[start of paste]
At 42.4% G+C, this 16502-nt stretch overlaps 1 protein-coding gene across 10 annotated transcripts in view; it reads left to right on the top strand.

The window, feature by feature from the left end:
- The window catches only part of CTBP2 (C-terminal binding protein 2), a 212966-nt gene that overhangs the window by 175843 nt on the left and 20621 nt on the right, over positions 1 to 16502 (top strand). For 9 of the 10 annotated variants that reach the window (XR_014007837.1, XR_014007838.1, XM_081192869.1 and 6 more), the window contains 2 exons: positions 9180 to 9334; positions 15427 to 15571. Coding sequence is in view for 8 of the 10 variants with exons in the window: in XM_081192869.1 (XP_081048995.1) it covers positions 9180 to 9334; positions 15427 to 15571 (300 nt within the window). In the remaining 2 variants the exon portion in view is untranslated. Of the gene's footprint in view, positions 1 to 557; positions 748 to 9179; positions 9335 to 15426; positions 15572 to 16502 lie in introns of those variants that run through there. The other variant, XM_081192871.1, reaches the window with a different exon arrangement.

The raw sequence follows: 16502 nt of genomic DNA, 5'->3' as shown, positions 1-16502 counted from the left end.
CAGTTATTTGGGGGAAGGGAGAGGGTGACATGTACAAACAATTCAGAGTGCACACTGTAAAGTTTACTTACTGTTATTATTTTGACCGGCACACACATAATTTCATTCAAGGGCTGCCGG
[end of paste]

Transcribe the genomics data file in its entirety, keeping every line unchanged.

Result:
At 42.4% G+C, this 16502-nt stretch overlaps 1 protein-coding gene across 10 annotated transcripts in view; it reads left to right on the top strand.

The window, feature by feature from the left end:
- The window catches only part of CTBP2 (C-terminal binding protein 2), a 212966-nt gene that overhangs the window by 175843 nt on the left and 20621 nt on the right, over positions 1 to 16502 (top strand). For 9 of the 10 annotated variants that reach the window (XR_014007837.1, XR_014007838.1, XM_081192869.1 and 6 more), the window contains 2 exons: positions 9180 to 9334; positions 15427 to 15571. Coding sequence is in view for 8 of the 10 variants with exons in the window: in XM_081192869.1 (XP_081048995.1) it covers positions 9180 to 9334; positions 15427 to 15571 (300 nt within the window). In the remaining 2 variants the exon portion in view is untranslated. Of the gene's footprint in view, positions 1 to 557; positions 748 to 9179; positions 9335 to 15426; positions 15572 to 16502 lie in introns of those variants that run through there. The other variant, XM_081192871.1, reaches the window with a different exon arrangement.

The raw sequence follows: 16502 nt of genomic DNA, 5'->3' as shown, positions 1-16502 counted from the left end.
CAGTTATTTGGGGGAAGGGAGAGGGTGACATGTACAAACAATTCAGAGTGCACACTGTAAAGTTTACTTACTGTTATTATTTTGACCGGCACACACATAATTTCATTCAAGGGCTGCCGG